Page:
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Hoffmann, R. A wiki for the life sciences where authorship matters. Nature Genetics (2008)
 
 
 

Selective nucleation and discovery of organic polymorphs through epitaxy with single crystal substrates.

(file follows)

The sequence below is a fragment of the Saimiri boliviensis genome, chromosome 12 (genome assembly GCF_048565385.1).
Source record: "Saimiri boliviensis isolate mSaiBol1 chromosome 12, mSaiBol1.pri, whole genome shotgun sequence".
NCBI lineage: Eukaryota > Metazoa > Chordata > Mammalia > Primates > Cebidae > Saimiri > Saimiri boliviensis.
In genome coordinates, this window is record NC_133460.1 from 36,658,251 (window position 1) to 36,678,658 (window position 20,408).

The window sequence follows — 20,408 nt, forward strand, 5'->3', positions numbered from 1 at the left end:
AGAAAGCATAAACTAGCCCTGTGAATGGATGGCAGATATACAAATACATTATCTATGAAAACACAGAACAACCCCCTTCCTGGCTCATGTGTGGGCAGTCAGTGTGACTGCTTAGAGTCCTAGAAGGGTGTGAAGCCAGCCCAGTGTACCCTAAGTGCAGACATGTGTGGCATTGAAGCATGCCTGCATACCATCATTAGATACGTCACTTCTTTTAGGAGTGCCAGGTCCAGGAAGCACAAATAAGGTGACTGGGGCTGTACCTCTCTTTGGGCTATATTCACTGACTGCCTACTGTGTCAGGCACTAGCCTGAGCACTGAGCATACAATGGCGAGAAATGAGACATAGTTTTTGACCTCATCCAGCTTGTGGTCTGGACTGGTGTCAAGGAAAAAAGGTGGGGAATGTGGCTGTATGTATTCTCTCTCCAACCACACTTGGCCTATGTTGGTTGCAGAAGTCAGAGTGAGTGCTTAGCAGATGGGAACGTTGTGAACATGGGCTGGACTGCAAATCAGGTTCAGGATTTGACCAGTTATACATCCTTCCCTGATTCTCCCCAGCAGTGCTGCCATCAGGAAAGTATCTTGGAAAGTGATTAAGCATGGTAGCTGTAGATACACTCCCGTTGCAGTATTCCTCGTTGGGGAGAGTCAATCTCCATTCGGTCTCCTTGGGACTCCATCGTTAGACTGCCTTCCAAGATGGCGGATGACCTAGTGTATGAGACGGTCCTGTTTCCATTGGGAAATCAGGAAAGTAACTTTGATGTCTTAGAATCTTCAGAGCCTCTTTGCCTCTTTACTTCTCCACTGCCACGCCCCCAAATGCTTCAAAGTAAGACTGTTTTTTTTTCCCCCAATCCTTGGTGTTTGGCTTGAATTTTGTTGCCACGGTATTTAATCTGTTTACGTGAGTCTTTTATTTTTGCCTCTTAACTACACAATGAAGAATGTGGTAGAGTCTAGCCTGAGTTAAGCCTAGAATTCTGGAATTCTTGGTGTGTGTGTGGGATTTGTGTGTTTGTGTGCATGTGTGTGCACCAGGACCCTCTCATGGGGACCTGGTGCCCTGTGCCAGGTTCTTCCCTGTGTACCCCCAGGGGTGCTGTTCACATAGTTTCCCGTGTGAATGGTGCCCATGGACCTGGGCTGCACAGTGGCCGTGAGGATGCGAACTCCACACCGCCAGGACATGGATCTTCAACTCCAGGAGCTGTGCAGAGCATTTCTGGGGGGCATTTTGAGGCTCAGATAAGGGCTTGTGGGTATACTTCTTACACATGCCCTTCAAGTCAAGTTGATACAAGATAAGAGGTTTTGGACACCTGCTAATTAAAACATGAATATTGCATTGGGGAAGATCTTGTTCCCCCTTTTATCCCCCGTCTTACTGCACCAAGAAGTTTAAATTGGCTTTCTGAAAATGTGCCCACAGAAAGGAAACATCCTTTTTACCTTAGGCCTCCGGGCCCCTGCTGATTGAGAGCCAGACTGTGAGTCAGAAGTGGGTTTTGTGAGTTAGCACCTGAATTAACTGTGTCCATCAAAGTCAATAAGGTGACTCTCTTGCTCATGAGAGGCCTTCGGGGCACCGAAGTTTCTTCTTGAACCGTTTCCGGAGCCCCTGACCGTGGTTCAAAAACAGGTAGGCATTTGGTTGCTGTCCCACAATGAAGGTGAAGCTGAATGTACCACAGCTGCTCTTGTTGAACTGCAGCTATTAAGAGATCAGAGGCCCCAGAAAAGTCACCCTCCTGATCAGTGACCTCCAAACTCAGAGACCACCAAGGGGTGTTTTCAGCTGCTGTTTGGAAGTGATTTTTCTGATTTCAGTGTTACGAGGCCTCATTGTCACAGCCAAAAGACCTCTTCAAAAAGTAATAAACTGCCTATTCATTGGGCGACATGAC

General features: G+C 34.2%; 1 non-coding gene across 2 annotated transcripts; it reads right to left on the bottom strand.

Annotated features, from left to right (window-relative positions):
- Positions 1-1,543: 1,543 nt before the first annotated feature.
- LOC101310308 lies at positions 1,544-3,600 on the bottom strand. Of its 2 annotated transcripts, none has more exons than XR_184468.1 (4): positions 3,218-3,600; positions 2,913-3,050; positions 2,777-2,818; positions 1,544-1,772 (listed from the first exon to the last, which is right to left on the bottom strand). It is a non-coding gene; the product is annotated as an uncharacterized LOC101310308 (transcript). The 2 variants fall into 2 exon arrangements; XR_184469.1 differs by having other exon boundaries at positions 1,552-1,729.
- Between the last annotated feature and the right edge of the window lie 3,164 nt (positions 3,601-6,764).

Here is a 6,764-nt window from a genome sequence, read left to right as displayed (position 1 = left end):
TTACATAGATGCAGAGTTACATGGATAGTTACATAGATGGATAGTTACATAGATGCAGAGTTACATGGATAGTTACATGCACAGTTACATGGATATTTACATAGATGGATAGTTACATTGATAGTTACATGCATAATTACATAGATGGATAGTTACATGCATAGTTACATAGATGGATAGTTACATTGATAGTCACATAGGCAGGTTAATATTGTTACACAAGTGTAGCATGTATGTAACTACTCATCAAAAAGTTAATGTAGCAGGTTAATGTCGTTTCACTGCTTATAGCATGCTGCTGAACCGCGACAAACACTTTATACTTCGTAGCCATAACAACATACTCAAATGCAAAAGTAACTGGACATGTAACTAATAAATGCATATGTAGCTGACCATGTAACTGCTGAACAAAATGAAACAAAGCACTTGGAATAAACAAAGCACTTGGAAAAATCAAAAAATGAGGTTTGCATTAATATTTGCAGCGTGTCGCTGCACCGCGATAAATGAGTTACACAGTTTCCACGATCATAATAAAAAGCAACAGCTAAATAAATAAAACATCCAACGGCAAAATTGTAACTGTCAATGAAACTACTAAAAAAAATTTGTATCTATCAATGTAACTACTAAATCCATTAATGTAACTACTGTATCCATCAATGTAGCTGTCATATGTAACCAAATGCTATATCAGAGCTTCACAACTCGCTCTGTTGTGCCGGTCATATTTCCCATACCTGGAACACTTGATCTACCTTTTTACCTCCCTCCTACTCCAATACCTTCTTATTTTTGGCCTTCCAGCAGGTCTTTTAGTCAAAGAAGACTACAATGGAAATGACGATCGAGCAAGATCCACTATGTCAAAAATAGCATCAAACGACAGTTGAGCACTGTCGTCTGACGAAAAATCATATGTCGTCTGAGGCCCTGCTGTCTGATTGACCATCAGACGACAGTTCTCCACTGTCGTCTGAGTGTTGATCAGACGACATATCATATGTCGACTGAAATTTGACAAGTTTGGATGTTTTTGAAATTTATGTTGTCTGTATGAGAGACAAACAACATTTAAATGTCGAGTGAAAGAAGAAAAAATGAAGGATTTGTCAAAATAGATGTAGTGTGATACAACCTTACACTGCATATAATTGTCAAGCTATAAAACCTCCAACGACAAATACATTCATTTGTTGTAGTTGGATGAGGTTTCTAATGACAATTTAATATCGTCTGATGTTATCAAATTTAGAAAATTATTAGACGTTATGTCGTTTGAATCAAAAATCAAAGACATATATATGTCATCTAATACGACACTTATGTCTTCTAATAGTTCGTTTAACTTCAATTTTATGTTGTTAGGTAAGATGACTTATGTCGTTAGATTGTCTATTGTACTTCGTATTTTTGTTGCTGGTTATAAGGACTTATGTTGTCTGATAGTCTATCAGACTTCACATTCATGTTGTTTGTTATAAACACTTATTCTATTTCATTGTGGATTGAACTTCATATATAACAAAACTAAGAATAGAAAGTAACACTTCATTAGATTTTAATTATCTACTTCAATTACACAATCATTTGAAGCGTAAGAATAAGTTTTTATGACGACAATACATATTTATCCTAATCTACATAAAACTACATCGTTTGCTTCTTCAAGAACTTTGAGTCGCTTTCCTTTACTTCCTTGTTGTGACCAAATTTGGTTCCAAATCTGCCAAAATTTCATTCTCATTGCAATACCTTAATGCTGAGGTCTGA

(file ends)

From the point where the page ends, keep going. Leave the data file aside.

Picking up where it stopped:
Crystallization of 5-methyl-2-[(2-nitrophenyl)amino]-3-thiophenecarbonitrile (1), previously found to produce six conformational polymorphs from solution, on single-crystal pimelic acid (PA) substrates results in selective and oriented growth of the metastable "YN" (yellow needle) polymorph on the (101)(PA) faces of the substrate. Though the freshly cleaved substrate crystals expose (101)(PA) and (111)(PA) faces, which are both decorated with [101](PA) ledges that could serve as nucleation sites, crystal growth of YN occurs on only (101)(PA). Goniometry measurements performed with an atomic force microscope reveal that the (001)(YN) plane contacts (101)(PA) with a crystal orientation [100](YN)//[010](PA) and [010](YN)//[101](PA). A geometric lattice analysis using a newly developed program dubbed GRACE (geometric real-space analysis of crystal epitaxy) indicates that this interfacial configuration arises from optimal two-dimensional epitaxy and that among the six polymorphs of 1, only the YN polymorph, in the observed orientation, achieves reasonable epitaxial match to (101)(PA). The geometric analysis also reveals that none of the polymorphs, including YN, can achieve comparable epitaxial match with (111)(PA), consistent with the absence of nucleation on this crystal face. In contrast, sublimation of 1 on cleaved succinic acid (SA) substrates, which expose large (010)(SA) faces decorated with steps along [101](SA), affords growth of several polymorphs, each with multiple orientations, as well as oriented crystals of a new metastable polymorph on the (010)(SA) surfaces. The lack of polymorphic selectivity on (010)(SA) can be explained by the geometric lattice analysis, which reveals low-grade epitaxial matches between (010)(SA) and several polymorphs of 1 but no inherent selectivity toward a single polymorph. These observations demonstrate the sensitivity of crystal nucleation to substrate surface structure, the potential of crystalline substrates for selective nucleation and discovery of polymorphs, and the utility of geometric lattice modeling for screening of substrate libraries for controlling polymorphism.[1]

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